“A widow walks into a bar.  Wait no.  Hold on. Let me start over again,”  Chet stammers.  Bright lights burn his eyes as if mocking his failed joke.  Chet hears a single, drawn out “boo” come from the back of the room.  That’s probably fine, that joke might have been offensive anyways.  People shift uneasily.  Sweat falls off of him.  His comedy routine is not going well.  Classic first-timer botch job.  Good thing he wasn’t a barber.  He thought he was ready for this.  His nerves got the best of him.  Now he is paying for the discomfort he is causing in dehydration.  He didn’t bring water up with him.  He is going to die up there.  He hopes to God that he dies up there.

“Get off the stage!” the same man who booed at him yells.  Chet stutters something and walks off stage with his head hung down in shame.  Stepping away from the bright lights, the faces of the audience come into view.  Awkward looks and eyes darting away fill Chet’s vision.  No one can look at him.  He walks towards the back of the bar, where a fat drunk man sits, laughing hysterically.  Fat Man waves him over and gestures to an open seat.

“What a set, you killed it up there!” Fat Man says.

“You booed me off stage.”

“Correct.  You killed comedy up there, somebody had to get you off stage before you started murdering the crowd too.”

“Well, thanks.”

“Hey, it was your first time.  Ease into it, you’ll get it.”

The fat man, Jove, twists in his seat.  He manages to roll out of the booth and make his way to the bar.  He reappears minutes later with drinks.  Chet drinks his so quickly they may as well have never existed.  Music plays now in the bar.  The stage stands empty, just a mic stand and stool.  The bright lights are still up, bathing the stage in an unnatural heat.  Chet stares at it for too long, unable to forgive himself for betraying comedy so horribly.

Jove is the fattest man in our solar system, but he really knows how to inspire people.  He can hit them with a thunderbolt of inspiration whenever he wants.  Chet knows this about Jove.  He just needs to get him talking, eventually he’ll come up with gold.  The gas giant sips his drink with mirth.  Always the happy fat man.

“I practiced this so much, I thought I was ready.”

“You were gonna go with the widow joke, huh?”

“I thought the widow joke was killer.”

“It’s not.  At all.”

“I don’t see you up there doing this.”

“Yeah, but I just saw you up there, and you should not have been.  Cut the widow joke out.  There’s a widow right over there.  You think she wants to hear that?”

“Everybody is offended by something.”

“Maybe.”

It’s that time, the bar starts to close down.  The bright lights turn off, hiding the mic and stool.  Chet looks for them in the darkness, wondering if he will sit there ever again.  The gods seemed to be condemning him to a life of anti-comedy.  They never helped when he really needed it.  Chet and Jove stand up and make their way for the exit.  Jove stops Chet.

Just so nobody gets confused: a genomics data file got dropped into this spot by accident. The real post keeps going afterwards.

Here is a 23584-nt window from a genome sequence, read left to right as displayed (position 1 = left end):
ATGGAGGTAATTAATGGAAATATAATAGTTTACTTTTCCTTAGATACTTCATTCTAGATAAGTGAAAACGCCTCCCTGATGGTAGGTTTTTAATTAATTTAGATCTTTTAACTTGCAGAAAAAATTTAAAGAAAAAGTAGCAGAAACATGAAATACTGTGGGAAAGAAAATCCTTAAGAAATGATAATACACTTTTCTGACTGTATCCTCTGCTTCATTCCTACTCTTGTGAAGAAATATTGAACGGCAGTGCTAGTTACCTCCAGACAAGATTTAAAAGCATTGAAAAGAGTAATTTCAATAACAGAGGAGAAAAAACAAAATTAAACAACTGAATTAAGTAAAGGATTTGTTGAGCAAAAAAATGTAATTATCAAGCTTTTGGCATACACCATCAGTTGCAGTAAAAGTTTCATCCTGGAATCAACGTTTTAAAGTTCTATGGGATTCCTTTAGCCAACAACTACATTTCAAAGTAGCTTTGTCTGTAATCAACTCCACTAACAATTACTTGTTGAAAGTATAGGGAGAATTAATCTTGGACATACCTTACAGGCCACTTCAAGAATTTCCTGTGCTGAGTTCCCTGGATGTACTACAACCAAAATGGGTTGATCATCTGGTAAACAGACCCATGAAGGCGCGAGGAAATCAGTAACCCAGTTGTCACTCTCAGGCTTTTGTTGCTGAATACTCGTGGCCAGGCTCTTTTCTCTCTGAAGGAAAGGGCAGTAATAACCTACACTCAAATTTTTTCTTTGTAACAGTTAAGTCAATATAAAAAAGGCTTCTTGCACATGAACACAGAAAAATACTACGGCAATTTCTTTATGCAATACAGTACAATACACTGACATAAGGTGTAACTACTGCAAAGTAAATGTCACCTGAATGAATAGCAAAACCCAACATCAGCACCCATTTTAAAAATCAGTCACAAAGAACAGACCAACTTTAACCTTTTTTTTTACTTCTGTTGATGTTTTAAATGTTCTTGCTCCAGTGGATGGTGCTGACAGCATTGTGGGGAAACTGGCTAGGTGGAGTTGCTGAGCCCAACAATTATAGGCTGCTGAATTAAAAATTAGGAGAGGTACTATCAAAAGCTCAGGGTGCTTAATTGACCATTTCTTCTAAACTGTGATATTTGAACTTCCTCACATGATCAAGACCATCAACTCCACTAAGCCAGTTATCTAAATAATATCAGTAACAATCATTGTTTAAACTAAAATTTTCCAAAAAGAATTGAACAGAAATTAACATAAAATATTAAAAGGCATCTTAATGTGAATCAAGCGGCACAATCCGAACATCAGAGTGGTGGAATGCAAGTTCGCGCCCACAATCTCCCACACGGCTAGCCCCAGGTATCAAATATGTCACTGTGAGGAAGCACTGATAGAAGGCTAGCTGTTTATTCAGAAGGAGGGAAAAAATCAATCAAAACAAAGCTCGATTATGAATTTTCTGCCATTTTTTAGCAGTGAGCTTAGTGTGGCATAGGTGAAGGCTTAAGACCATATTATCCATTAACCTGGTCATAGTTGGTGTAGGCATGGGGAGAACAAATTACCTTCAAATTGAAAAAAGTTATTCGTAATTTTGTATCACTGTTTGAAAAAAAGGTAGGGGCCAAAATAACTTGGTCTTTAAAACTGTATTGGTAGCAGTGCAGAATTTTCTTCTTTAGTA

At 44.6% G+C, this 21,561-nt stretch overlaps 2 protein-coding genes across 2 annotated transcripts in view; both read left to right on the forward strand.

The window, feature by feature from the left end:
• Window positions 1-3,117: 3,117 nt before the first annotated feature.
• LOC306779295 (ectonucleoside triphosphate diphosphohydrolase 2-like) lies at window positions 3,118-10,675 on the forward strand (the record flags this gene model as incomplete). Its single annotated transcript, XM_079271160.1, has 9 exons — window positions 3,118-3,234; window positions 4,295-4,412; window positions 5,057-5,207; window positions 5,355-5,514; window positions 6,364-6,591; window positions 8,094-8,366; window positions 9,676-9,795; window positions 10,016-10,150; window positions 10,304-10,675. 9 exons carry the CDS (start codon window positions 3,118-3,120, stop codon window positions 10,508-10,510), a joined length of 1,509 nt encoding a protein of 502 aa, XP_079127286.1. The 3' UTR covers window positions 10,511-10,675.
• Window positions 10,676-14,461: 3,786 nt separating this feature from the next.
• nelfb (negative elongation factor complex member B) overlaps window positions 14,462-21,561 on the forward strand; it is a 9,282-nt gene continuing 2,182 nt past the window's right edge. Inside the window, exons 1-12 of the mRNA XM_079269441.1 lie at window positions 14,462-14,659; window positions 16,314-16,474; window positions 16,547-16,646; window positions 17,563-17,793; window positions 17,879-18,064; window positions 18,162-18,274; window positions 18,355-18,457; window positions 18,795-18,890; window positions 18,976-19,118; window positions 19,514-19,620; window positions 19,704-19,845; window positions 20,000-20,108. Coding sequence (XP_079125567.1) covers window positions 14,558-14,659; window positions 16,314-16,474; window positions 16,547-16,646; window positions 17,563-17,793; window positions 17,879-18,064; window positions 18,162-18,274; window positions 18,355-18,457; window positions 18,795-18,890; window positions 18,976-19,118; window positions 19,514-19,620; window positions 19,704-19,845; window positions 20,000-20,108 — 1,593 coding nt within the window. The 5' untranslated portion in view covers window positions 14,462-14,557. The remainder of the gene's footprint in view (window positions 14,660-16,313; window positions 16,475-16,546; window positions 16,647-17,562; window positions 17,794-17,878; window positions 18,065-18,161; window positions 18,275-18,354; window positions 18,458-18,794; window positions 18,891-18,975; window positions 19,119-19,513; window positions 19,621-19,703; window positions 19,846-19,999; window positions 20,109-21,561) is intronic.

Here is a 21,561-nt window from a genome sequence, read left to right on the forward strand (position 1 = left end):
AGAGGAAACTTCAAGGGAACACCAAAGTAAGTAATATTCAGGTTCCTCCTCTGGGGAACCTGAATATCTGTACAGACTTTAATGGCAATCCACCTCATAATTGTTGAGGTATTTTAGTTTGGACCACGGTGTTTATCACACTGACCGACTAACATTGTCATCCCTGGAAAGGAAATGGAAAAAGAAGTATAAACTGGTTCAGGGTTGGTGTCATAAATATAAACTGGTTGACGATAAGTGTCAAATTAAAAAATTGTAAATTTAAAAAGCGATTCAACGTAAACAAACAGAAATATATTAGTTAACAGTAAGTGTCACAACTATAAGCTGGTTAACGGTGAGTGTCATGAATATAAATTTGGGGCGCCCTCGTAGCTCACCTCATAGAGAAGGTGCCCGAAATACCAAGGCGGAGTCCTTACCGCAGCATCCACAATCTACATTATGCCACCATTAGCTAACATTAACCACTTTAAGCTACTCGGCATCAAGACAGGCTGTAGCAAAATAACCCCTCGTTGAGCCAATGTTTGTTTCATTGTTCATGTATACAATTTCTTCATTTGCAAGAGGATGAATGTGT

“I have something for you.  A good luck charm.”

“You have got to be kidding me.”

“Come on, take it.”

Jove reaches into his pocket and pulls out a round object.  Chet takes it and sees what it is.  He almost drops it immediately.  Its a glass eye.

“What the heck dude.”

“I stole it from somebody. It’s all-seeing.”

“Excuse me?”

“It can see all things past, present, and future.”

“Do you…. do you want me to replace it with one of my eyes?”

Jove reaches into his other pocket and produces an exact-o knife.

“We can do this right now.”

“Uhhhh… I don’t know how comfortable I am with this man.”

“You want to be some god of comedy, and yet you won’t make the necessary sacrifices.”

Chet shifted uncomfortably.  Jove was right.  He was expecting gold without putting any effort in.  How much did he really need both eyes anyway?  Plus this glass eye can see all things.  Seems like a decent trade-off.  The bar wenches were cleaning now.  Chet and Jove were in the way, but they didn’t move.  Jove was holding the knife delicately.  Maybe this was the lightning bolt of inspiration Chet needed.  He wasn’t expecting it to be a lightning bolt of getting his eye removed and replaced with an all-seeing glass eye.

“Shoot.  Alright, I’m in.  Lets do it.”

“What?”

“Put it in man, lets do it, lets get all-seeing.”

“You’re kidding me right?”

Fat Jove started laughing so hard he fell over.  He was rolling around like the ball cackling.  For a fat man his laugh could get fairly high pitched.  Bar people moved around him trying to clean.

“It’s a joke dude! You honestly thought I was serious?”

“You’re a jerk.”

“You were going to let me cut your eye out!  What the hell!”

Chet swiftly exited the bar.  Anger swelled over.  He was ready to beat someone up.  Jove followed him into the night.  The street was busy with people and cars.  The black night sat above them calmly.  A street light shone on Chet.  It glinted off something in his hand.  He opened his palm and looked at the glass eye.  The brown eye stared at him unblinkingly.

“You were ready to let me cut out your eye man.  I’m losing it right now.”

“Why can’t you just be serious about this for once.  I need some genuine advice.”

“Maybe you’re being too serious about it, this is comedy after all.”

Chet pocketed the glass eye and looked up at the street light, considering what Jove said.  It was a little too bright.  He started to sweat a little.

“Tell the widow joke.”